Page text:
From: er/009t00000006000000 / Raster and Vector are two methods of representing geographic data in GIS Both represent different ways to encode and generalize geographic phenomena Both can be used to code both fields and discrete objects In practice a strong association between raster and fields and vector and discrete objects A grid defines geographic space as a mesh of identically-sized square cells. Each cell holds a numeric value that measures a geographic attribute (like elevation) for that unit of space. The grid data structure Grid size is defined by

extent, spacing and no data value information Number of Columns Number of rows, number of column Cell sizes (X and Y) Top, left , bottom and right coordinates Grid values Real (floating decimal point) Integer (may have associated attribute table) Number of rows

(X,Y) NODATA cell Cell size NODATA Cells Cell Networks Floating Point Grids Continuous data surfaces using floating point or decimal numbers Integer valued grids to represent zones Value attribute table for categorical (integer) grid data Attributes of grid zones

Raster Sampling from Michael F. Goodchild. (1997) Rasters, NCGIA Core Curriculum in GIScience, http://, posted October 23, 1997 Cell size of raster data From Raster Generalization Largest share rule Central point rule Map Algebra/Raster Calculation Example Cell by cell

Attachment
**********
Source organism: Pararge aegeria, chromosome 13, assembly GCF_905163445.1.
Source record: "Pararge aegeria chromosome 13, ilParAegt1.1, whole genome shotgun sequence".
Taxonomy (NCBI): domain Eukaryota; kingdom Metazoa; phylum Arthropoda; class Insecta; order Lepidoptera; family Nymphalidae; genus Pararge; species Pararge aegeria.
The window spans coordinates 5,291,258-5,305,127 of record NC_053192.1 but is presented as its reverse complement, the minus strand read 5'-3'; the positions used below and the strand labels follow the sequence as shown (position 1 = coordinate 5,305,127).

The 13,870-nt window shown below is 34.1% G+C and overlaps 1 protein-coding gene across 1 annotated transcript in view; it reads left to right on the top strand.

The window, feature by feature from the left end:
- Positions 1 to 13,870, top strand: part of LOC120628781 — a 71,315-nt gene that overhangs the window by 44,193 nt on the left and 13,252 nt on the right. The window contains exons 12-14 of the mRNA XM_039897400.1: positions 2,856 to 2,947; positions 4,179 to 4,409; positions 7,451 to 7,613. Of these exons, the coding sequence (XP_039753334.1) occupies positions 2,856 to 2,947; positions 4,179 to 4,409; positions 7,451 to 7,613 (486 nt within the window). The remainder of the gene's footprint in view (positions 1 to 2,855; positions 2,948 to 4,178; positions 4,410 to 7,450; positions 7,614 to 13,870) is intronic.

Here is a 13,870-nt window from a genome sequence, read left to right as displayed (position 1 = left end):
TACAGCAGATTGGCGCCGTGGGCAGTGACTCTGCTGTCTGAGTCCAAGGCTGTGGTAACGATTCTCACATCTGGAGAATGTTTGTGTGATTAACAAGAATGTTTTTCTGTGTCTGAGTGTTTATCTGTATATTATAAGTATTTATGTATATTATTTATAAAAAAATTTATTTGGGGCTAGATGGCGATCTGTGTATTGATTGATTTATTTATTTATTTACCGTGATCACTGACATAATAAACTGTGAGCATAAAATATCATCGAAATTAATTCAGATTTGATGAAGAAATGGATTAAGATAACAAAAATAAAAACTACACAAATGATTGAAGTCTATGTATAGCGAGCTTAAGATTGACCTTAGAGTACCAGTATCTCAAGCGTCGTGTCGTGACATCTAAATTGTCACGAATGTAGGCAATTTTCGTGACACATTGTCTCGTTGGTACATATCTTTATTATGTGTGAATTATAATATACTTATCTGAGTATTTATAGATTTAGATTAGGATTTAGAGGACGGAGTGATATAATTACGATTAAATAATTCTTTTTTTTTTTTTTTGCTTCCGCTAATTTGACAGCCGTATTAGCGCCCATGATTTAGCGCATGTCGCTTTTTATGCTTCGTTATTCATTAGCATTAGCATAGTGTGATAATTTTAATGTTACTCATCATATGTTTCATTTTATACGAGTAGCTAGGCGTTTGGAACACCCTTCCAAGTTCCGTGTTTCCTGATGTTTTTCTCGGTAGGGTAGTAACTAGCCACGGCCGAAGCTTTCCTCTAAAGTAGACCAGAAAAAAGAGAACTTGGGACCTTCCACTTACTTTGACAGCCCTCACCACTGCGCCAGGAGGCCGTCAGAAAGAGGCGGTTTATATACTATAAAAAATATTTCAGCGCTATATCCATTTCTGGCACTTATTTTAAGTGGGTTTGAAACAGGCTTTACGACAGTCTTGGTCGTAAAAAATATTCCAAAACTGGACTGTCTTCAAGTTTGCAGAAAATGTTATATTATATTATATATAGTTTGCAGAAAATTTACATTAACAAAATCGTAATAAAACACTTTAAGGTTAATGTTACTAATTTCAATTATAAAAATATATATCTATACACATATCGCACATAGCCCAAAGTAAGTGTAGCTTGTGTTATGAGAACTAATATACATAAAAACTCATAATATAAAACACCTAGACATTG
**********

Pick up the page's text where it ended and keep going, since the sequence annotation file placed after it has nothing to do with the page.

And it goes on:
evaluation of mathematical functions 5 6 7 6 3 2 3 4 =

2 5 3 2 Precipitation Losses (Evaporation, Infiltration) = Runoff Cell based discharge mapping by accumulation of generated runoff Radar Precipitation grid Soil and land use grid Runoff grid from raster calculator operations

implementing runoff generation formulas Accumulation of runoff within watersheds Raster calculation some subtleties + = Resampling or interpolation (and reprojection) of inputs to target extent, cell size, and projection within region defined by analysis mask

Analysis mask Analysis cell size Analysis extent Runoff Generation Raster Calculation Example Precipitation, P cm/hr Infiltration Rate, f cm/hr 4 3.1 100 m 6 100 m

150 m 150 m 2.2 3 4 1.8 2.5 3.5 1.5

2 2.7 4 Runoff R = P-f Lets Experiment with this in ArcGIS precip.asc ncols nrows xllcorner yllcorner cellsize NODATA_value 9999 4 6

3.1 4 infiltration.asc 2 2 0 0 150 - ncols 3 nrows 3 xllcorner 0 yllcorner 0 cellsize

100 NODATA_value -9999 2.2 3 4 1.8 2.5 3.5 1.5 2 2.7 Runoff calculation using Raster Calculator precip.asc - infiltration.asc The Result 1.8 1.6